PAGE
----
Here at All Good Tales, we know just how important good storytelling is to successful brand building.
Brands use stories to not only to connect with their audience but to actively promote something. Audiences remember stories more than facts, so it’s important to get it right.
When telling a story, the structure needs to be carefully considered. If you’re struggling with this, we are here to help. Here are three story structures that guarantee success.
Rags to riches
The rags to riches structure is very popular and highly effective.
Stories that show a shift from rags, sadness, nervousness to riches, happiness and confidence are inspiring, such as The Ugly Duckling or Cinderella. Often focusing on one character who eventually realizes their full potential, this structure aims to play on the heartstrings of the audience.
As we’ve said before, emotional branding works. A famous example of the use of this structure are the recent Vodafone ads with the Irish rugby team. Although they are not specifically “rags to riches” they show a journey, from young boys practising in their back gardens to grown men running out onto the pitch at the Aviva Stadium.
PAR – Problem, Action, Result
This is a concise and effective storytelling structure.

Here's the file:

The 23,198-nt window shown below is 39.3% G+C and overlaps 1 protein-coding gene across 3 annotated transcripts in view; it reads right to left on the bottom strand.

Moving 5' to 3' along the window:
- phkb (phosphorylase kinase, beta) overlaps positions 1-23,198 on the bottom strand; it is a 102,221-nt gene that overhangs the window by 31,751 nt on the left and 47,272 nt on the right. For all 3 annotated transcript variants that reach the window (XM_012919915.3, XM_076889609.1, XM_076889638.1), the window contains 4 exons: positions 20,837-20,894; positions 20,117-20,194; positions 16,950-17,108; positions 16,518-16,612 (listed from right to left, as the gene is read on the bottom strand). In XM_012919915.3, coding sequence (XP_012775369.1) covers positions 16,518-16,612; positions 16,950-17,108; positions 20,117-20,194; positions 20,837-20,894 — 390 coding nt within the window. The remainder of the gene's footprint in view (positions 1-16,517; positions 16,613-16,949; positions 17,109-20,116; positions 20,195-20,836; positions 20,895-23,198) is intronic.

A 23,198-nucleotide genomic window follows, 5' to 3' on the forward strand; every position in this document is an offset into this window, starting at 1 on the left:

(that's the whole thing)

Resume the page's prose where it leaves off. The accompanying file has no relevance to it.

Firstly, start by presenting the problem. Next, work your way through the action taken to solve the problem. Finally, explain what the result was and summarize what was learned in the process.
Febreze uses this structure effectively in their brand storytelling. The problem? We have gotten so used to foul smells at home that we have become “nose blind”. The fix? Spraying Febreze to eliminate the odour. Result? A light, fresh scent in your home.
Through their simple storytelling, they have generated a public need for their product and have created a billion-dollar brand.
In this storytelling structure, a character must set out on a quest with a clear end goal.
Stories that tend to resonate with consumers are those that match the values, beliefs and visions that a brand has aligned themselves to. So, the quest of the character often reflects the quest of the company.
For example, Chipotle Mexican Grill, a healthy fast food chain, tells the story of a miserable factory employee, working for a company that uses horrific concentrated animal feeding operations. He sets out on a quest to “cultivate a better world” by producing delicious, organic food from ingredients grown in his garden which smells, looks and tastes delicious without any of the cruelty.
Here at All Good Tales, we want to make brand storytelling enjoyable, effective and easy. Choose one of these structures and you can’t go wrong.